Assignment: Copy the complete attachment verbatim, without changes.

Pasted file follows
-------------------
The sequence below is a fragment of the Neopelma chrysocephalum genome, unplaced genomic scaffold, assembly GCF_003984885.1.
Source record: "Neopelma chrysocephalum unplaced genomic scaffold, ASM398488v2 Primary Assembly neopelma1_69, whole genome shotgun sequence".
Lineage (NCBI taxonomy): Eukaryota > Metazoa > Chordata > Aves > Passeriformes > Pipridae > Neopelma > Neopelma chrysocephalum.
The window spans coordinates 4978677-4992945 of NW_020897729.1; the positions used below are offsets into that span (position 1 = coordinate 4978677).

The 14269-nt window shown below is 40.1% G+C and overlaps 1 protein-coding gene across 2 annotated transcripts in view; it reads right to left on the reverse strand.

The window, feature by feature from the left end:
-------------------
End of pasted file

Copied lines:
The sequence below is a fragment of the Neopelma chrysocephalum genome, unplaced genomic scaffold, assembly GCF_003984885.1.
Source record: "Neopelma chrysocephalum unplaced genomic scaffold, ASM398488v2 Primary Assembly neopelma1_69, whole genome shotgun sequence".
Lineage (NCBI taxonomy): Eukaryota > Metazoa > Chordata > Aves > Passeriformes > Pipridae > Neopelma > Neopelma chrysocephalum.
The window spans coordinates 4978677-4992945 of NW_020897729.1; the positions used below are offsets into that span (position 1 = coordinate 4978677).

The 14269-nt window shown below is 40.1% G+C and overlaps 1 protein-coding gene across 2 annotated transcripts in view; it reads right to left on the reverse strand.

The window, feature by feature from the left end: